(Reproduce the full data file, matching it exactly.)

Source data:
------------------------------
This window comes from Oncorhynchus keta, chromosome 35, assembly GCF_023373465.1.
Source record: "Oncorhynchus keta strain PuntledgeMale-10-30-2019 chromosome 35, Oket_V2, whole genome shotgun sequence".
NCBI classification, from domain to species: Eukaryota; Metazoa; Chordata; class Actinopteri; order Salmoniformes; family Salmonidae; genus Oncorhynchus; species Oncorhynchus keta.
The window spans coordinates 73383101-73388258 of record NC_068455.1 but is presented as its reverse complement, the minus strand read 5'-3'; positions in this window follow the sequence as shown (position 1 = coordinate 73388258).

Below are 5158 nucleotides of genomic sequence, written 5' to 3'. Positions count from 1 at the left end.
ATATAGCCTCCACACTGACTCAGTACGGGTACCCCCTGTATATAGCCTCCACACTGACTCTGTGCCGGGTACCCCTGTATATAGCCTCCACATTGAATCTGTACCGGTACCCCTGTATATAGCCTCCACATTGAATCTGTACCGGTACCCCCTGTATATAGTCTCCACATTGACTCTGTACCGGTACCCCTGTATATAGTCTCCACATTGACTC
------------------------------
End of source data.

This window comes from Oncorhynchus keta, chromosome 35, assembly GCF_023373465.1.
Source record: "Oncorhynchus keta strain PuntledgeMale-10-30-2019 chromosome 35, Oket_V2, whole genome shotgun sequence".
NCBI classification, from domain to species: Eukaryota; Metazoa; Chordata; class Actinopteri; order Salmoniformes; family Salmonidae; genus Oncorhynchus; species Oncorhynchus keta.
The window spans coordinates 73383101-73388258 of record NC_068455.1 but is presented as its reverse complement, the minus strand read 5'-3'; positions in this window follow the sequence as shown (position 1 = coordinate 73388258).

Below are 5158 nucleotides of genomic sequence, written 5' to 3'. Positions count from 1 at the left end.
ATATAGCCTCCACACTGACTCAGTACGGGTACCCCCTGTATATAGCCTCCACACTGACTCTGTGCCGGGTACCCCTGTATATAGCCTCCACATTGAATCTGTACCGGTACCCCTGTATATAGCCTCCACATTGAATCTGTACCGGTACCCCCTGTATATAGTCTCCACATTGACTCTGTACCGGTACCCCTGTATATAGTCTCCACATTGACTC